President of the board of the Anjuman Sunnat-ul-Jama’at Association (Asja), Yacoob Ali, yesterday expressed disgust that students of the Asja Primary School were thrown out of the Barrackpore Mosque, Rees Road, where they had been temporarily housed since April. “It is disgusting that people in the mosque did such a thing when their prayer services were not affected. Why deprive children of an education? We deplore that,” Ali said yesterday in a telephone interview. He was responding to a report that the furniture used by students in their makeshift classrooms in the annexe of the mosque was removed and put at the back of the primary school, which was condemned by the Ministry of Education earlier this year.
Students, accompanied by their parents, were met with a locked mosque and their desks, piled outside, when they arrived for school yesterday morning. School principal Fazila Cherie Ackbar-Ali told the children and their parents there would be no school and said a meeting had been arranged with the members of the Asja Board, the Ministry of Education and the Parent Teachers Association (PTA) for 7 pm today. Ali said an investigation has started into who ordered the eviction. “It is a matter of sanctity. You don’t lock out children,” he added. He said he also has sent a letter to the deputy permanent secretary in the Ministry of Education to find out about the status of the temporary building which was promised to make the childrn’s lives a little more comfortable while they awaited a new permanent building. The 58-year-old school building was condemned after the PTA protested over its deplorable condition.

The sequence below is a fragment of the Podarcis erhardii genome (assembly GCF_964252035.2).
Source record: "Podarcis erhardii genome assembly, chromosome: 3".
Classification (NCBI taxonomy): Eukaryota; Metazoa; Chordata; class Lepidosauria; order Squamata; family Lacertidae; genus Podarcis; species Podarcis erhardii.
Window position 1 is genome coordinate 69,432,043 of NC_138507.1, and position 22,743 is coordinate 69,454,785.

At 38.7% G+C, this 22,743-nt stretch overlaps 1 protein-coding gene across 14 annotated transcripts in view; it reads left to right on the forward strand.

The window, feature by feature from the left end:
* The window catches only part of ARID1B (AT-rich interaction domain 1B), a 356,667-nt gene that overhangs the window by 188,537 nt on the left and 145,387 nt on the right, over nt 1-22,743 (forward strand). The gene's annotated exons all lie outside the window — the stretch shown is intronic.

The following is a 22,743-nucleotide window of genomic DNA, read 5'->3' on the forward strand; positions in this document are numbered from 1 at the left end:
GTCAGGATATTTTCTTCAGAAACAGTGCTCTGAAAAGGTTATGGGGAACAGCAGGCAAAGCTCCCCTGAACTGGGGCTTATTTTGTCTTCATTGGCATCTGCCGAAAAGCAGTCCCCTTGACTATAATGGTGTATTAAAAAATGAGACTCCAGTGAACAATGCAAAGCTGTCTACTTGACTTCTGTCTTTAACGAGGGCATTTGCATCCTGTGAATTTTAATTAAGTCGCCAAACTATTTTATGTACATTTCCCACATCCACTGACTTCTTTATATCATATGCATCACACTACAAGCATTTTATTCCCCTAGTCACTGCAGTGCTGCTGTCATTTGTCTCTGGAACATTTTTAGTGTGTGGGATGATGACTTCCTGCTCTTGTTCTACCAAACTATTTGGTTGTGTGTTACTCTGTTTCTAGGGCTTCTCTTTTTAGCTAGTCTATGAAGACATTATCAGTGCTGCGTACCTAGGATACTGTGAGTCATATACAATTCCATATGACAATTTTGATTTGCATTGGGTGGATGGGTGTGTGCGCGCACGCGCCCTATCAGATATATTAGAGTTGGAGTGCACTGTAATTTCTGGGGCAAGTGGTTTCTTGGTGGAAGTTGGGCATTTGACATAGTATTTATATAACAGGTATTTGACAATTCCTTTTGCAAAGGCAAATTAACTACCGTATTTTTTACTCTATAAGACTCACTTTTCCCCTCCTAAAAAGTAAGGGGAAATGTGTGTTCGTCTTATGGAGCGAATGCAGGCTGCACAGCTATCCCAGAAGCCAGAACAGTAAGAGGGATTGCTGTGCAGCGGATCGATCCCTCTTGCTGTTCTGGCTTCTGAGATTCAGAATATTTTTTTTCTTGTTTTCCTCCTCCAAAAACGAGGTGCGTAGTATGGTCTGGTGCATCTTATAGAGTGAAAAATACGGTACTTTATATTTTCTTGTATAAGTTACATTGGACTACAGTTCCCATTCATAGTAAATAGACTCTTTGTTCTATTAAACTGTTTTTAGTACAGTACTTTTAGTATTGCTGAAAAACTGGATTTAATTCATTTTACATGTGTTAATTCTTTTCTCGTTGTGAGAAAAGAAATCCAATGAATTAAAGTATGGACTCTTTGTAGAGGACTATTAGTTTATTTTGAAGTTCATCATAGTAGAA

Ali said after the school was condemned, the Asja board agreed to house the 167 students and teachers in the annexe. He said the ministry had upgraded the annexe to accommodate the students but no work was done during the August vacation period. PTA president, Sheba Baksh, said the children were cramped in an air-conditioned space which was breeding germs. She added: “Since school opened, my child has been getting the cold all the time. Teachers also are fed up and are hardly coming to school.” She said last week the PTA got information that the students would be thrown out of the mosque but the principal had promised that would not happen. “We are very disturbed by what has happened. Parents had to take their children back home. Our children are suffering, teachers too,” she added. She said while she did not agree with the decision to evict the students, she could understand the frustration of the mosque administrators with the delay by the Ministry of Education to make good on its promises and provide a new building for their children.